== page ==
Abstract: The next session is relevant for anyone running field trips or site visits. Eleven high-resolution, panoramic four-dimensional (4D) virtual farms from across Australasia have been developed. These 4D farms and associated learning resources support student learning before, during and after student visits to properties. This presentation will provide an overview of the material, its current and potential use within veterinary and agricultural curricula and student assessment. This session will cover the background and goals of the project, and include demonstration of the website and associated learning modules.
Sessions are hosted by Professor Geoffrey Crisp, Dean Learning and Teaching, RMIT University and Dr Mathew Hillier, Institute for Teaching and Learning Innovation, University of Queensland, Australia.
For further details and to register, visit the website.
Webinar Recording: Developing your Professional Portfolio for CMALT Australasia
Due to a technical glitch, the video recording of the ascilite Live! webinar Developing your Professional Portfolio for CMALT Australasia conducted on 23 April is not yet available. ascilite is working with Blackboard to resolve the issue and a link to the recording will be emailed to all those who registered for the webinar once it is available. The link will then be published in the 11 May bulletin for any member who may be interested in the subject of professional accreditation.
Call for Papers: RUSC Special Section on the Internet & Online Pedagogy
RUSC (Universities and Knowledge Society Journal) articles should be submitted by 30 November 2015 for publication in Issue 13, Vol. 3 July 2016.
The Internet attracts our attention because we find it an effective way of doing many different things. This effectiveness is constantly put to the test in many aspects of life, such as politics, administration, health, consumerism, business, work, music, gaming and the construction of language. In the same way as in these social areas, talking about education today without mentioning the Internet is practically impossible; in fact, the absence of the Internet is much more obvious. However, the Internet is not simply a set of effective tools. The Internet implies unique ways of thinking, doing and feeling, which we draw on to contemplate and represent classic processes in a mediated, global and networked way. The Internet does not invent education, and it may not be more effective for learning, but it does help us think about educational matters from a different angle. Read more >>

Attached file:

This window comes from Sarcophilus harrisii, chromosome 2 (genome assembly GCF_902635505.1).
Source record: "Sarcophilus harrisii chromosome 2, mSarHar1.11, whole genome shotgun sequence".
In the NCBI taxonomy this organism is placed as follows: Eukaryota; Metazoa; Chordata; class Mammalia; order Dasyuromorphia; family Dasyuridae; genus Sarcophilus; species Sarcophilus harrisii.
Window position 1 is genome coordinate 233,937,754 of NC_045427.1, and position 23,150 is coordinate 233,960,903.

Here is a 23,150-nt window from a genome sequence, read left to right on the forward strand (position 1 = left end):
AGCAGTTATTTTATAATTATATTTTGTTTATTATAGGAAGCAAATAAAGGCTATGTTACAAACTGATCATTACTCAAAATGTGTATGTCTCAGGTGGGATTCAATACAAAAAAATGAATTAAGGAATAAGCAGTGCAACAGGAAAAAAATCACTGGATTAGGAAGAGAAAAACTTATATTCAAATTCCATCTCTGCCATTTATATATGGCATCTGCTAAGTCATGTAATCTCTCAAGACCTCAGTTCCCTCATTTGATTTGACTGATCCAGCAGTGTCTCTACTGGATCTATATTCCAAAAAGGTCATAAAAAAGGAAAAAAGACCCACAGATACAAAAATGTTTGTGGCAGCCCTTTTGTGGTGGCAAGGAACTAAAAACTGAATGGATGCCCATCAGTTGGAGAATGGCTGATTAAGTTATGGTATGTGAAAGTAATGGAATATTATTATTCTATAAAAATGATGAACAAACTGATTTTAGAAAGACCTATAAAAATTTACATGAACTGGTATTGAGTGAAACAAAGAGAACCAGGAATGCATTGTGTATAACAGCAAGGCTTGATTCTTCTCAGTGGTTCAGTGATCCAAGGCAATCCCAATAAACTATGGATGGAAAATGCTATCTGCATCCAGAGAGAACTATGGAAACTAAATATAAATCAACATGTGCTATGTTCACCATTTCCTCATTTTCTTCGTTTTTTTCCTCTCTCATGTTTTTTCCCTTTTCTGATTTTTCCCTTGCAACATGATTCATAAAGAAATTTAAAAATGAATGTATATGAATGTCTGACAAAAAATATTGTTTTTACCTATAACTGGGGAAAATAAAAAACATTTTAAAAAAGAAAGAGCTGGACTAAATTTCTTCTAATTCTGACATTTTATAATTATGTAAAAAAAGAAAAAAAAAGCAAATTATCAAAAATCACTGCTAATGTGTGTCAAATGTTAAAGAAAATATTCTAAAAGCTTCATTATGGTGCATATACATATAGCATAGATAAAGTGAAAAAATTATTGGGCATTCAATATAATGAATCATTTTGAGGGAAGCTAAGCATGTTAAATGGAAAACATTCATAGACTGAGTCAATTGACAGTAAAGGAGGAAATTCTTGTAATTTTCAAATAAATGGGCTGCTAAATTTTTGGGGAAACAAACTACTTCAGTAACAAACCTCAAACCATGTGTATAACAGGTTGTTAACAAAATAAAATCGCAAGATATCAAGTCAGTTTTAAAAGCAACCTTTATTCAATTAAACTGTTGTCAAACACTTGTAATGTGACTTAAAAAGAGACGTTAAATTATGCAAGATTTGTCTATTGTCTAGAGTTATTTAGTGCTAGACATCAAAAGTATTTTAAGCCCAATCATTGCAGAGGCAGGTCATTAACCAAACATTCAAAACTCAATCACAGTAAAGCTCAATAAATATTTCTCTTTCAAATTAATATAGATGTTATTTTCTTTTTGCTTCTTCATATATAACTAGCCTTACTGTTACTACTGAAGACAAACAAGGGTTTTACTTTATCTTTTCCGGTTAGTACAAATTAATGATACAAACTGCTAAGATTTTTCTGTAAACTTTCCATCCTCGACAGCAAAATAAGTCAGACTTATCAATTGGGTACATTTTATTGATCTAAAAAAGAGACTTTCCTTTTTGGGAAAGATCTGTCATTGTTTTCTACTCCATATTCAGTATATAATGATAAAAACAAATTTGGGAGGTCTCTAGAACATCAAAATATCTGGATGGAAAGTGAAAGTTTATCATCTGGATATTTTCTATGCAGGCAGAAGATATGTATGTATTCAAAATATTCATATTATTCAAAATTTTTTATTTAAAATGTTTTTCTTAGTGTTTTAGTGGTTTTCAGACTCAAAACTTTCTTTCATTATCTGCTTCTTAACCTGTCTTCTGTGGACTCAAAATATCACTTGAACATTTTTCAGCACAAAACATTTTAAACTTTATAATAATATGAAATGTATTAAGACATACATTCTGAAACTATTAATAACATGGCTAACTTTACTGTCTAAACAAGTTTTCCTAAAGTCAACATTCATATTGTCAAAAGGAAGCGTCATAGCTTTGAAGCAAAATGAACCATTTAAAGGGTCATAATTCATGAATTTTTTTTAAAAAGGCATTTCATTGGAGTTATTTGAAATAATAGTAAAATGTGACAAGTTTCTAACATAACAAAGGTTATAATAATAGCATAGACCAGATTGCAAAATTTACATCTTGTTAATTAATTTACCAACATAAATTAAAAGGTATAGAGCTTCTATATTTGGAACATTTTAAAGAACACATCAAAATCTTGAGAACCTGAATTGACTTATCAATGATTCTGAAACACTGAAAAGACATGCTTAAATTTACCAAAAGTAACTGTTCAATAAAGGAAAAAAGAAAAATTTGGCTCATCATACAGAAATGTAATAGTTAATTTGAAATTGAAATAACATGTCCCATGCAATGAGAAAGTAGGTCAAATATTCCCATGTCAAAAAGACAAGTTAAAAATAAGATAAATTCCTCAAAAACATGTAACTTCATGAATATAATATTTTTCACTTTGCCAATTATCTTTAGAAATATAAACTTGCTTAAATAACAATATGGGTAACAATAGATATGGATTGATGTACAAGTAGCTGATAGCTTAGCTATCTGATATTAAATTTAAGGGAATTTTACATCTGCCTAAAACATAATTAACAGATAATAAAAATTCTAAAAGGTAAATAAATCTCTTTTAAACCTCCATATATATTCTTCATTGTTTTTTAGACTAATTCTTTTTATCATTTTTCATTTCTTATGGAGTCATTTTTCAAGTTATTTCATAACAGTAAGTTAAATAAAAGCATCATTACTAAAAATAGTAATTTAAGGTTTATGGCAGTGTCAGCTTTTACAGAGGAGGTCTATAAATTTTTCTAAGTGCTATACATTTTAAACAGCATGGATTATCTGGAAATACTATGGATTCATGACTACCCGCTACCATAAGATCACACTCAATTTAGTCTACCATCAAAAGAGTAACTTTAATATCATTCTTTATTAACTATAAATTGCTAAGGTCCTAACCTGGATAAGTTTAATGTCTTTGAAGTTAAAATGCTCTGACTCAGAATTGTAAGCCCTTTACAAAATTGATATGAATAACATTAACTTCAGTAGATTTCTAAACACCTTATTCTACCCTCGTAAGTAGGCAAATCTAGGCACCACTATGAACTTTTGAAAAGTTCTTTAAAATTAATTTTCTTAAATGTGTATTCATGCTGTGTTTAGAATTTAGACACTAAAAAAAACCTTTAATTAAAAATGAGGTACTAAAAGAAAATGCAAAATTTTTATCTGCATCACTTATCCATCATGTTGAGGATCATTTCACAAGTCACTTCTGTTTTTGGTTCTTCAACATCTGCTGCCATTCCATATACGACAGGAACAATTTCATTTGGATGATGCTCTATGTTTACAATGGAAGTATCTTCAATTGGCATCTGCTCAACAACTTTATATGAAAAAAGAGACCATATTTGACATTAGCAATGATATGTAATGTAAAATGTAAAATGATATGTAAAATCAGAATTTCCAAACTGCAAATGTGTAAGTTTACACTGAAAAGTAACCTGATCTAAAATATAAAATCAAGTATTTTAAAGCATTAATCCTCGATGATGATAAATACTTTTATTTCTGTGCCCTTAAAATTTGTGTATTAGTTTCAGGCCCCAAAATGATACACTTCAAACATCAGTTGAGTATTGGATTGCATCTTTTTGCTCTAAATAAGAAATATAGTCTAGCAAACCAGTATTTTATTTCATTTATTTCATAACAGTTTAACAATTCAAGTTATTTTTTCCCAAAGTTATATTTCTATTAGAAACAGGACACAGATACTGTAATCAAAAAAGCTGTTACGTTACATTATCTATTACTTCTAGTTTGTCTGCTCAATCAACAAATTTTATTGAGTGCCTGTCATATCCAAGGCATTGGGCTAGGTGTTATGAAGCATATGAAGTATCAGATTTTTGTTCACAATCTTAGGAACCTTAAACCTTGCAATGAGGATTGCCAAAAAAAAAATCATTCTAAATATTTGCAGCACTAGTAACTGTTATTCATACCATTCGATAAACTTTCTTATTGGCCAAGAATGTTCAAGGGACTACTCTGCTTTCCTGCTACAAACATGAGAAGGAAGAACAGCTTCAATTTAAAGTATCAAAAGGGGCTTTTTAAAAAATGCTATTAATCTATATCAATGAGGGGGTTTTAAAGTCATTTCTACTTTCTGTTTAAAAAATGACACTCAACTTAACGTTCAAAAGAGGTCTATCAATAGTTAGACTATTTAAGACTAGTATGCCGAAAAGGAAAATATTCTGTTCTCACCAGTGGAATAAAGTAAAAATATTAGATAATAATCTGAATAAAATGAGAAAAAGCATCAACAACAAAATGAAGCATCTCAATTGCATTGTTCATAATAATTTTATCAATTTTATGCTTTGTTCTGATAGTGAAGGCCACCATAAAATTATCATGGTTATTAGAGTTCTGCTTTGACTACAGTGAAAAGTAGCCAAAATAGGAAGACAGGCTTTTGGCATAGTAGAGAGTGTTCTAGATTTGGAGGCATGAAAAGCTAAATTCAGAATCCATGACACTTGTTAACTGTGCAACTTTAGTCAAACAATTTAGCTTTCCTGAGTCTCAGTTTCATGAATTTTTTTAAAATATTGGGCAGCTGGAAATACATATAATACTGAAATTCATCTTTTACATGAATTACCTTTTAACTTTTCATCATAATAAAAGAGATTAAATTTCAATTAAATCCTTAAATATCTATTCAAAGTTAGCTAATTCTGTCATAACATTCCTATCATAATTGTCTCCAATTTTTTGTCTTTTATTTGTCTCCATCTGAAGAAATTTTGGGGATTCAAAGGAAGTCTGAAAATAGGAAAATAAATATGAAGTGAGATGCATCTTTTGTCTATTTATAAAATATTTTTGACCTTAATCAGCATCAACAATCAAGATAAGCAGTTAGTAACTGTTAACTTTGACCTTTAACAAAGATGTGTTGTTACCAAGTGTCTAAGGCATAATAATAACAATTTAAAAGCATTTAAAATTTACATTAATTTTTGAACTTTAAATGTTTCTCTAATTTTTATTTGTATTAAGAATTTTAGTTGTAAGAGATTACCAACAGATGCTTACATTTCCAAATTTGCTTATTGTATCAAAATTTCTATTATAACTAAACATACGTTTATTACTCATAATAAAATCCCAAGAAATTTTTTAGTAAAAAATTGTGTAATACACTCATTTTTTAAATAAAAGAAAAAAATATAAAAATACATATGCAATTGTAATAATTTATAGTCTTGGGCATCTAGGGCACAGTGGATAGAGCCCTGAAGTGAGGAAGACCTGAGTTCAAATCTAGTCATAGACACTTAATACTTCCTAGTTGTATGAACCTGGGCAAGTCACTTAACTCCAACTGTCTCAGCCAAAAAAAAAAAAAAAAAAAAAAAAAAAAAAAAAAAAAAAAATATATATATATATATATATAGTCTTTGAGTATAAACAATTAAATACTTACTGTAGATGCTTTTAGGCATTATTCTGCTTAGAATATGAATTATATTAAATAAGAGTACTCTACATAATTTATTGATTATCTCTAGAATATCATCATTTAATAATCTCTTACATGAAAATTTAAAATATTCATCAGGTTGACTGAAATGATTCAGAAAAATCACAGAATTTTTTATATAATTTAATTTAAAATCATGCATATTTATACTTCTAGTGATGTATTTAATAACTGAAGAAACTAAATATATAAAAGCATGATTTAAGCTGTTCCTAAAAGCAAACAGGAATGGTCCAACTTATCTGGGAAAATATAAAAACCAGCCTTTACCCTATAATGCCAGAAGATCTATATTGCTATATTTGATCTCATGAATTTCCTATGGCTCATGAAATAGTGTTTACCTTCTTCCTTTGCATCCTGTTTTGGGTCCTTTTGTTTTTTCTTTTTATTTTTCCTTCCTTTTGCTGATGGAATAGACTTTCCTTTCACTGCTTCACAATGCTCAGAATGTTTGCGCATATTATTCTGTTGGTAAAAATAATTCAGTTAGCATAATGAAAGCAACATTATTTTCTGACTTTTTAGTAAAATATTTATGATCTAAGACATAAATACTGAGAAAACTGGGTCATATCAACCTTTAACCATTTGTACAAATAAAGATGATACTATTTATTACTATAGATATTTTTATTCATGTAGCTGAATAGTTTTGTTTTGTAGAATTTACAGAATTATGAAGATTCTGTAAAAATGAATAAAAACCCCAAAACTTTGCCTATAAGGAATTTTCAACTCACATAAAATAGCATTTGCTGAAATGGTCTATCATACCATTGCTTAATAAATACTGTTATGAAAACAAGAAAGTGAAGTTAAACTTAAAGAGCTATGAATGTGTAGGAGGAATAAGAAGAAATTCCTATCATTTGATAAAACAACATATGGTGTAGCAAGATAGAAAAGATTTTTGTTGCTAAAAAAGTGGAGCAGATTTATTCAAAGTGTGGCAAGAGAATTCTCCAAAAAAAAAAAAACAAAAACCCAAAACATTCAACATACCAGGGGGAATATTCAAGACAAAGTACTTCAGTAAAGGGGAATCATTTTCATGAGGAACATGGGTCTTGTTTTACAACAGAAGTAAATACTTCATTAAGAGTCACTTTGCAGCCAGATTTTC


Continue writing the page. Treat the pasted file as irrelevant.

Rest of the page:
We are seeking contributions that enable reflection and provide research results on the Special Section topic from all disciplines concerned with educational matters around the world.
Specifically, the thematic areas of the Special Section are:
Essays on or situational reviews of topics such as:
- Society, pedagogy and e-learning
- The challenges for pedagogy as an educational discipline in Internet times
- Epistemological problems surrounding knowledge and e-learning
- Evaluation of emerging pedagogical models on the Internet
- Analysis of pedagogical discourse about the Internet
- Impact of new Internet disciplines on didactic proposals
- Review of the scientific literature on pedagogy and the Internet
- Special educational needs and online models
- Technological offering and educational needs
- Online pedagogy and culture in the classroom
- Pedagogical challenges of online assessment
- E-learning and identity
For further information, visit the RUSC website.
Free UniTuneIn App
ascilite members may be interested to know about a FREE app developed by faculty in the School of Education at the University of Newcastle. It is called "Uni Tune In" and is available now at the Apple App Store here.
The app is mainly for first year students although other students may benefit. Using short videos, the Uni Tune In app gives handy hints on active listening, note-taking, understanding, assessment, reading research papers, academic writing and much, much more. The videos are integrated into the app so no internet is needed.
If you would like to know more please email Dr Erica Southgate, Senior Lecturer who would be delighted to discuss this topic further! Alternatively, you may call Erica on +61 2 4921 6325.
25 Ways for Educators to Get the Most Out of Twitter
If you have toyed with the idea of using Twitter a bit more, the Edudemic blog (connecting education and technology) has posted a set of tips "25 Ways for Educators to Get the Most Out of Twitter". You'll find the blog article here.